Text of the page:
Women on Food unites the radical, diverging female voices of the food industry in this urgent, moving, and often humorous collection of essays, interviews, questionnaires, illustrations, quotes, and ephemera.
Edited by Charlotte Druckman and featuring esteemed food journalists and thinkers, including Soleil Ho, Nigella Lawson, Diana Henry, Carla Hall, Samin Nosrat, Rachael Ray, and many others, this compilation illuminates the notable and varied women who make up the food world. Exploring issues from the #MeToo movement, gender bias in division of labor and the workplace, and the underrepresentation of women of color in leadership, to cultural trends including food and travel shows, the intersection of fashion and food, and the evolution of food writing in the last few decades, Women on Food brings together food’s most vital female voices.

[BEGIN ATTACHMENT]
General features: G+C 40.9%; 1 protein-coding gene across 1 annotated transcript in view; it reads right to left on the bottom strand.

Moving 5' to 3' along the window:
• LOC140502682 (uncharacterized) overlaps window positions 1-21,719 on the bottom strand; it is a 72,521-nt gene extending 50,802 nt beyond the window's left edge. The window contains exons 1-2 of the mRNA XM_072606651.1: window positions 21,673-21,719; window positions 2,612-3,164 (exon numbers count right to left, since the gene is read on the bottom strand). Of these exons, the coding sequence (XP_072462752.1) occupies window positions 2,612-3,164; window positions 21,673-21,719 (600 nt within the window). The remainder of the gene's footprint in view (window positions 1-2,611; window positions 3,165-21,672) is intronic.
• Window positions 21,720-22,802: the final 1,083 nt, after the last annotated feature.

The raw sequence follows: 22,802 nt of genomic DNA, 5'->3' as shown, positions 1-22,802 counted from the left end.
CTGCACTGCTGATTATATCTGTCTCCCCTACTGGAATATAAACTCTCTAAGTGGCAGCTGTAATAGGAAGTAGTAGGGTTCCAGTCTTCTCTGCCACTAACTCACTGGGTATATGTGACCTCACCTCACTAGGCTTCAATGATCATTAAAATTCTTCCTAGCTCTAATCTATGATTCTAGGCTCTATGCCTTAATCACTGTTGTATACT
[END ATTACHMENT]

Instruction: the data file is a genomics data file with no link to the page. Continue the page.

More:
Druckman (Skirt Steak) presents an entertaining and thought-provoking "variety show" of previously unpublished essays, interviews, and ephemera from women working in the world of food. Standout essays cover such themes as motherhood and race, including food writer Osayi Endolyn's memorable piece on dining out in America as a woman of color ("it's perhaps still not my demonstrable right to sit at a bar, a woman, a black person, and feel entitled to enjoy my meal") and cookbook author Tienlon Ho's vivid essay on spending her postpartum months incorporating Chinese traditions into her life and "being nourished by my family." In addition, Druckman deconstructs the fabled rivalry between restaurant critics Gael Greene and Mimi Sheraton and examines how each left "enduring marks" in the field of culinary criticism. Druckman also includes meaty interviews with such prominent food personalities as Carla Hall and Rachael Ray, as well as recipes, including Dorie Greenspan's "(If We Were in Charge of the) World Cookies." A dozen questionnaires and responses are peppered throughout, polling contributors on topics ranging from the weighty (when have you been complicit "in upholding white patriarchy...?") to the lighthearted ("What is a good thing to put on toast?"). This celebration of women's influence in the industry and primer on the discrimination they still face will satisfy foodies and feminists alike.